Hamilton Sundstrand Machinists Approve New Contract

WINDSOR LOCKS, Conn. (AP) -- Machinists at aviation electronics manufacturer Hamilton Sundstrand Corp. have overwhelmingly approved a new three-year contract, though the union's chief negotiator said job security issues remain unresolved.

Members of Local 743 of the International Association of Machinists and Aerospace Workers voted Sunday in Windsor Locks, where the company is based. Union officials say only about 5 percent of voting members opposed the contract.

The contract includes 2.5 percent pay raises for each of the three years, but workers will have to pay more for health insurance. The average hourly wage of about $30 will increase by 76 cents this year and rise to nearly $33 an hour by the end of the contract in 2012, said James Parent, the Machinists' chief negotiator.

The union represents 1,063 workers at Hamilton Sundstrand, a division of Hartford-based United Technologies Corp.

Parent said the company refused to provide job security language similar to what Machinists have in the contract with jet engine maker Pratt & Whitney, also a United Technologies subsidiary. He said it was "pretty clear" negotiations were driven by the parent company, not Hamilton Sundstrand.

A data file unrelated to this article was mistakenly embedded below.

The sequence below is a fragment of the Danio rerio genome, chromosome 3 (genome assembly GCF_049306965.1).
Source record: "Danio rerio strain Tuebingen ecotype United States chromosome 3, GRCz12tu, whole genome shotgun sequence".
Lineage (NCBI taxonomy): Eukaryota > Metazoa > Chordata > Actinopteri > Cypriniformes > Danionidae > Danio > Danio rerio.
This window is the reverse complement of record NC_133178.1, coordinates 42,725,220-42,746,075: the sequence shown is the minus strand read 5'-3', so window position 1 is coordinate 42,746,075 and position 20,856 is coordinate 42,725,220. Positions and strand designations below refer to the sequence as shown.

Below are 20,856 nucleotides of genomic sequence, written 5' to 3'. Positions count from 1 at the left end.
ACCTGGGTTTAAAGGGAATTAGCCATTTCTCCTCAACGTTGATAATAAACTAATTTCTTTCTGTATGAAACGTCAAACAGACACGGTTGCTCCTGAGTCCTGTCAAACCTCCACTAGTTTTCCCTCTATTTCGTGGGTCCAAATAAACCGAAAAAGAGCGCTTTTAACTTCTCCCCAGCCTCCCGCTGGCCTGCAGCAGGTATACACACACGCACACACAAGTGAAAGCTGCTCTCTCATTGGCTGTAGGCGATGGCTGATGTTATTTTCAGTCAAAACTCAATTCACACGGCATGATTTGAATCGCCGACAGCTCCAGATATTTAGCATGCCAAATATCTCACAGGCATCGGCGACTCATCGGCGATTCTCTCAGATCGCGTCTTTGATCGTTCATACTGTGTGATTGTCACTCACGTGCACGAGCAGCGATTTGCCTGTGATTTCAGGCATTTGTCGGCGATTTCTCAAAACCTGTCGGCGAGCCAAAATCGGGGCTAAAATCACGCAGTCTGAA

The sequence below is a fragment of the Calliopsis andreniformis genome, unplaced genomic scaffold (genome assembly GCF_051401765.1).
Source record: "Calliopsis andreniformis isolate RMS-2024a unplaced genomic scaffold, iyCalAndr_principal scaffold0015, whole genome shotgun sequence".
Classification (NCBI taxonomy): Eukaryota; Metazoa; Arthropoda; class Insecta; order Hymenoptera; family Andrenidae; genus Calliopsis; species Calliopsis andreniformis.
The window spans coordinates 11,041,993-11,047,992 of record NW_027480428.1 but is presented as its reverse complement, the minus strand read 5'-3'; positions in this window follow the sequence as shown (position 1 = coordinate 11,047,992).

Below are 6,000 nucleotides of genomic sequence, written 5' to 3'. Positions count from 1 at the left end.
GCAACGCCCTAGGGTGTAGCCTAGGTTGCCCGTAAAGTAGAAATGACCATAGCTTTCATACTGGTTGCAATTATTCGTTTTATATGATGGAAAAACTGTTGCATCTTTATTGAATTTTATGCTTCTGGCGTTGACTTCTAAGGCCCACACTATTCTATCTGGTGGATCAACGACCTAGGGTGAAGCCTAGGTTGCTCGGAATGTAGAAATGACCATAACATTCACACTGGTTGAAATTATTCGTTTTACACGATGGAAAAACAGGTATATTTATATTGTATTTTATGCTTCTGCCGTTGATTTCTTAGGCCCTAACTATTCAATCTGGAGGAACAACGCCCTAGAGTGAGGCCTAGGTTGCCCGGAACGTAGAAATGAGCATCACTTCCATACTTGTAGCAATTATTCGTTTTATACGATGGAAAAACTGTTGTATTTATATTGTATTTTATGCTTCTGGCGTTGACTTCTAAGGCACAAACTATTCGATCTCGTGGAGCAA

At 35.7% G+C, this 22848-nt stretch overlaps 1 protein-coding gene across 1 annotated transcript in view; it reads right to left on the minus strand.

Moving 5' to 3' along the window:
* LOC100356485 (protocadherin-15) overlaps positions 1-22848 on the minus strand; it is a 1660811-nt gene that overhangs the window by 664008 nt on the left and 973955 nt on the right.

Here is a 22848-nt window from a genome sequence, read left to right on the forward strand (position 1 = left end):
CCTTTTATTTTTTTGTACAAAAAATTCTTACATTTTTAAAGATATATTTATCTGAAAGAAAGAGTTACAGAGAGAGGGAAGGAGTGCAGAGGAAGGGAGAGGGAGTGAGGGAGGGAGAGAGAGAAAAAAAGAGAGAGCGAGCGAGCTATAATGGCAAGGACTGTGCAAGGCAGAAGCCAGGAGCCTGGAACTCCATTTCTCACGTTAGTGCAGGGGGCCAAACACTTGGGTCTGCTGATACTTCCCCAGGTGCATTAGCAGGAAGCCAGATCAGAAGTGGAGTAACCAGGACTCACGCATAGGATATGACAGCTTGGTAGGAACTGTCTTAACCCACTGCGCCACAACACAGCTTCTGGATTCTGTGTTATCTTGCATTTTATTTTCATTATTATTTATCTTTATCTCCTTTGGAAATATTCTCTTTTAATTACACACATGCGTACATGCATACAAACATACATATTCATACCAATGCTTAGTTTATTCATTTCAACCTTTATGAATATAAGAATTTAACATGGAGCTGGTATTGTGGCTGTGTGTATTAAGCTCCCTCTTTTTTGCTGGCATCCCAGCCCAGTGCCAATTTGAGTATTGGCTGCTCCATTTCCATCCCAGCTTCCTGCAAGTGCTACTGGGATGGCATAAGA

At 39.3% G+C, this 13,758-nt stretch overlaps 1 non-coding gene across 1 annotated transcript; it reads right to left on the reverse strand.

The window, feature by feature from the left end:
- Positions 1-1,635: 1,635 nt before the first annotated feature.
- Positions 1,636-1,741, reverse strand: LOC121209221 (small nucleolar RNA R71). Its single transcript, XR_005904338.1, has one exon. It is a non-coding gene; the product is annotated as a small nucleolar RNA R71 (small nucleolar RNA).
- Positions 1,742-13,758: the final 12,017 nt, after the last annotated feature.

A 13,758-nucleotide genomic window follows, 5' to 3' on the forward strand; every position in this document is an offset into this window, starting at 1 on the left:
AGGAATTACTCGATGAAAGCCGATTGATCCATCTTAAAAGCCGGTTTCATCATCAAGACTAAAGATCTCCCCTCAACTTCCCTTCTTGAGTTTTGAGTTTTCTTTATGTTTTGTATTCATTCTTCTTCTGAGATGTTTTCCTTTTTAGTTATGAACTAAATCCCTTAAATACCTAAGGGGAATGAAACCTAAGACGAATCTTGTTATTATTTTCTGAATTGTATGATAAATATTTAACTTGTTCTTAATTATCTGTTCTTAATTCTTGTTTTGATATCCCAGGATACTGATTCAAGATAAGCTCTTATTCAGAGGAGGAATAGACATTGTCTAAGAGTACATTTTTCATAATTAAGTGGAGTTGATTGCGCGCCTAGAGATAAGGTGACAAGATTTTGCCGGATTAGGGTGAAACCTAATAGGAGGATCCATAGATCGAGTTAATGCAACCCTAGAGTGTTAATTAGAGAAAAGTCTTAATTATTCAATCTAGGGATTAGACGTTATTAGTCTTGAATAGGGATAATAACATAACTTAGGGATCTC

"The company made it clear they're not Pratt," Parent said.

Hamilton Sundstrand spokesman Dan Coulom called the agreement a "very good contract" in a weak economy.

"We think we made a very good offer and the workers obviously do, too," he said.

The contract between the union and Pratt & Whitney requires the company to "make every reasonable effort" to keep jobs in Connecticut. However, the union and company are arguing in federal appeals court over what precisely "every reasonable effort" means as Pratt & Whitney seeks to transfer 1,000 Connecticut jobs to Georgia, Japan and Singapore.

The contract with Pratt & Whitney will expire in December, and job security is expected to be a major issue in negotiations for the next contract.

Hamilton Sundstrand is doing better than Pratt & Whitney, which is still feeling the impact of the downturn in the airline industry. Hamilton Sundstrand has broader exposure to the improving economy with an industrial business that supplies control equipment and components for power generating systems, said Rick Whittington, an analyst at JSA Research Inc.

Operating profit at Hamilton Sundstrand jumped 15 percent in the first quarter, to $221 million. Profit remained unchanged at Pratt & Whitney, at $436 million.

Jobs at Hamilton Sundstrand have remained fairly steady, ranging from 1,050 in 2003 to about 1,200 in 2008 and down to 1,063 following cuts due to delays in the Boeing 787 jetliner, Parent said.

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